To the contrary, lifting heavy weights is one of the best ways to increase strength while simultaneously improving muscle tone. I've been lifting heavy weights for years, and I don't come close to having Arnold Schwarzenegger proportions.
The truth is, strength-training helps reduce body fat and increase lean tissue. Muscle takes up less space than fat. Muscle is also more metabolically active and, along with diet and the appropriate amount of cardiovascular exercise, will help accelerate your weight loss. The payoff? You'll be leaner, more toned and more defined.
MYTH 2: Women should avoid high-intensity or high-load training.
Women are often encouraged to use only weight machines or small hand-weights with high reps. They're typically encouraged to use limited resistance, such as light dumbbells, in their strength exercises.
Women need to train at intensities high enough to cause adaptation in bone, muscle, cartilage, ligaments and tendons. When exercise intensity provides insufficient stimulus, you'll gain insufficient benefit. Women should perform their exercises at or near the repetition maximum for each. Lifting heavy weights will produce the firm, fit body most women covet.
MYTH 3: I exercise, so I can eat whatever I want.
Honey, please. Exercise is no substitute for poor nutrition. Contrary to popular belief, you cannot exercise poor food choices away in a 30-minute jog on the treadmill.
MYTH 4: You can spot-reduce.
Contrary to the latest infomercial, there is no such thing. Fat is lost throughout the body in a pattern dependent upon genetics, sex, hormones and age. Overall body fat must be reduced to lose fat in any particular area.
MYTH 5: You can turn fat into muscle (and vice versa).
Nope. Fat and muscle are separate types of tissue and not interchangeable. But by gaining muscle mass through strength training, and losing fat with diet and cardiovascular exercise, you can transform your body.
The denser your muscle tissue, the more calories you will burn at a state of rest. For each pound of muscle you create, you will burn an additional 35 to 50 calories a day! A pound of fat, on the other hand, burns 1 to 3 calories a day.
MYTH 6: Weight training makes you inflexible and stiff.
Performed correctly, using a full range of motion, strength-training exercises increase flexibility. Flexibility exercises also should be incorporated into your overall fitness routine.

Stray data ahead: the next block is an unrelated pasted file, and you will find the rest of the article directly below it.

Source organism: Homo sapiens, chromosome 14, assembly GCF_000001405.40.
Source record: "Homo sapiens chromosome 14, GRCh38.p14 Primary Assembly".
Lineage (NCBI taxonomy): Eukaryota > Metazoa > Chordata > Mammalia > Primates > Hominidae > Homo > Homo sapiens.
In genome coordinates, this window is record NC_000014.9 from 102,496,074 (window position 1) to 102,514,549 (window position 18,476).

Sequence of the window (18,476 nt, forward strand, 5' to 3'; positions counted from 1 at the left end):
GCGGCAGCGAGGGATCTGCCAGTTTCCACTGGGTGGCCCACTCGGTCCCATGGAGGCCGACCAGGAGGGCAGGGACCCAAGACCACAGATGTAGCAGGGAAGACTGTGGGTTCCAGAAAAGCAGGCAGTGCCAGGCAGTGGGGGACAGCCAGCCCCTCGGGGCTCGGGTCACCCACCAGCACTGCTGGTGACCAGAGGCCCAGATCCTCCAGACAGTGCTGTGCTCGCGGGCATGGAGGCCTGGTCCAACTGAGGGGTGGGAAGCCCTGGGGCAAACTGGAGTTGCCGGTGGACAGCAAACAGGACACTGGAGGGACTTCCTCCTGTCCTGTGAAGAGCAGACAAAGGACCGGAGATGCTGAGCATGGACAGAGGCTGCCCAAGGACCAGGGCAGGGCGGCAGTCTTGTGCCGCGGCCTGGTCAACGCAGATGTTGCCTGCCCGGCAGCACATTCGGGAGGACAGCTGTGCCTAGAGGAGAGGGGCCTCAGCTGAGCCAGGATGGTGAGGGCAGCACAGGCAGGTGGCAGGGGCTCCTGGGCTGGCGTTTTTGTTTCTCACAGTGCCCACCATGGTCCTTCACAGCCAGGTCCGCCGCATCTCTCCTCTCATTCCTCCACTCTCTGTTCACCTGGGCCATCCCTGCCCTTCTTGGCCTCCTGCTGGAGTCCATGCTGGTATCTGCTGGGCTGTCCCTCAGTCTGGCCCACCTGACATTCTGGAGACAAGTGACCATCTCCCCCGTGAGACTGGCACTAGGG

MYTH 7: Women should do only cardio.
Cardiovascular exercise works the heart and will help burn some fat. It's essential to your overall health, but you'll need some weight training to tone and reshape the body.
MYTH 8: Eliminating carbs from your diet is the best way to lose weight.
The only carbs that need to go are processed, refined products like doughnuts, chips, pretzels, instant-grain products, white rice and white-flour products. The carbohydrates in a wholesome diet should come from vegetables (especially the dark-green, leafy variety) and fruit.
MYTH 9: Eliminating fat is the best way to lose weight.
Essential body fat is an important source of energy for normal bodily functions and especially vital in maintaining heart and immune-system health.
The only fats you need to eliminate are saturated fat (primarily flesh foods) and trans-fats found in processed foods with hydrogenated oils. Up to 30 percent of your calories can come from poly- and monounsaturated oils. Good sources of fat are avocado, peanut butter and olive oil.
But remember, a little dab'll do ya. Fat calories are dense - 9 calories per gram vs. 4 calories per gram for carbohydrates and protein.
Body After Baby Week 6
I have always been a pizza, sushi and chocolate aficionado. Top Tomato Pizza Kitchen and Shiroi Hana in Center City are my two favorite restaurants, and I haven't met a piece of chocolate I didn't like. However, I knew I would have to give those habits the boot if I wanted to successfully slim down post-baby.
Luckily, I've discovered some satisfying substitutes.
First up, pizza.
I love white spinach pizza and decided to do some experimenting at home. Here's the delicious recipe I came up with.
Instead of pizza dough, I use a base of three egg whites in a nonstick pan. I start cooking the egg whites, then add a handful of fresh spinach, an ounce of shredded, low-fat skim mozzarella cheese and 4 teaspoons of ricotta cheese. Mmmm, it's delicious, and a mere fraction of the calories in just one slice of regular white pizza.
For years I was duped into thinking sushi was healthy low-fat eating. So I was shocked when I discovered that some of my favorite sushi rolls were packing more than 500 calories each. Now when I go for sushi, I eat primarily sashimi (fish without rice) with a little seaweed salad. A slice of salmon sashimi is only 33 calories. That's a huge difference from the typical roll.
Now comes chocolate. That's a tough one. However, I have managed to find a chocolate replacement that I can eat every day without guilt.
I've fallen in love with Adora chocolate calcium supplements and treat myself to one every day. Funny, I always forgot to take the regular calcium supplements, but not these.
Kimberly Garrison is a certified personal trainer and owner of One on One Ultimate Fitness in Philadelphia (www.1on1
ultimate fitness.com). Email her at
firstname.lastname@example.org. Her column appears Thursdays in Yo!